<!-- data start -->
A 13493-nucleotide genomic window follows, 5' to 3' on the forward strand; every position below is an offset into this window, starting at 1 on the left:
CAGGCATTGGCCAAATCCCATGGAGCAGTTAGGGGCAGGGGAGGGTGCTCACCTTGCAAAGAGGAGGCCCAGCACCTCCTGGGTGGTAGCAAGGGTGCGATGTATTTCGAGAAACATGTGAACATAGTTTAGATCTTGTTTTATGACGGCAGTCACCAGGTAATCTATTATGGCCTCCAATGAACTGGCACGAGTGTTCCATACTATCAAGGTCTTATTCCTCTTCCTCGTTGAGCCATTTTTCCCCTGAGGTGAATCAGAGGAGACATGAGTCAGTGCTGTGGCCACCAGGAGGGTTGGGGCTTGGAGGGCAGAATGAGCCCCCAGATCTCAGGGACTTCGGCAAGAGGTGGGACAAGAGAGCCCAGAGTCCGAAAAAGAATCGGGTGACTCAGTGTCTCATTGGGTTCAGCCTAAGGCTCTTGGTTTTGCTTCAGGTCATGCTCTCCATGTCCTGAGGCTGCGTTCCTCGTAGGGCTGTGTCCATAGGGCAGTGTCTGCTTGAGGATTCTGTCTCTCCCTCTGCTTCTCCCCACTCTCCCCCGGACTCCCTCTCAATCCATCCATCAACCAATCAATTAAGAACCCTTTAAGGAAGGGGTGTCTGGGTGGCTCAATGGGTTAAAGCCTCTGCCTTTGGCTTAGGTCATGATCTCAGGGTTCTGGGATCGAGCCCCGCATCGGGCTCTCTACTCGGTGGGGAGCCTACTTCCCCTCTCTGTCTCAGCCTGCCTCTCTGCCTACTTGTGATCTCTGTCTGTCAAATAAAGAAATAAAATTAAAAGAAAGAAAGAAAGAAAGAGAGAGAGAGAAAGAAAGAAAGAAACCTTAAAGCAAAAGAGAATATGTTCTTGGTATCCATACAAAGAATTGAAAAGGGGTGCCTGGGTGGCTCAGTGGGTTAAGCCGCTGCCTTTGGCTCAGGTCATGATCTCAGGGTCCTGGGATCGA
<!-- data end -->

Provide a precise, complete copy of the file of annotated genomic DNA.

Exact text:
A 13493-nucleotide genomic window follows, 5' to 3' on the forward strand; every position below is an offset into this window, starting at 1 on the left:
CAGGCATTGGCCAAATCCCATGGAGCAGTTAGGGGCAGGGGAGGGTGCTCACCTTGCAAAGAGGAGGCCCAGCACCTCCTGGGTGGTAGCAAGGGTGCGATGTATTTCGAGAAACATGTGAACATAGTTTAGATCTTGTTTTATGACGGCAGTCACCAGGTAATCTATTATGGCCTCCAATGAACTGGCACGAGTGTTCCATACTATCAAGGTCTTATTCCTCTTCCTCGTTGAGCCATTTTTCCCCTGAGGTGAATCAGAGGAGACATGAGTCAGTGCTGTGGCCACCAGGAGGGTTGGGGCTTGGAGGGCAGAATGAGCCCCCAGATCTCAGGGACTTCGGCAAGAGGTGGGACAAGAGAGCCCAGAGTCCGAAAAAGAATCGGGTGACTCAGTGTCTCATTGGGTTCAGCCTAAGGCTCTTGGTTTTGCTTCAGGTCATGCTCTCCATGTCCTGAGGCTGCGTTCCTCGTAGGGCTGTGTCCATAGGGCAGTGTCTGCTTGAGGATTCTGTCTCTCCCTCTGCTTCTCCCCACTCTCCCCCGGACTCCCTCTCAATCCATCCATCAACCAATCAATTAAGAACCCTTTAAGGAAGGGGTGTCTGGGTGGCTCAATGGGTTAAAGCCTCTGCCTTTGGCTTAGGTCATGATCTCAGGGTTCTGGGATCGAGCCCCGCATCGGGCTCTCTACTCGGTGGGGAGCCTACTTCCCCTCTCTGTCTCAGCCTGCCTCTCTGCCTACTTGTGATCTCTGTCTGTCAAATAAAGAAATAAAATTAAAAGAAAGAAAGAAAGAAAGAGAGAGAGAGAAAGAAAGAAAGAAACCTTAAAGCAAAAGAGAATATGTTCTTGGTATCCATACAAAGAATTGAAAAGGGGTGCCTGGGTGGCTCAGTGGGTTAAGCCGCTGCCTTTGGCTCAGGTCATGATCTCAGGGTCCTGGGATCGA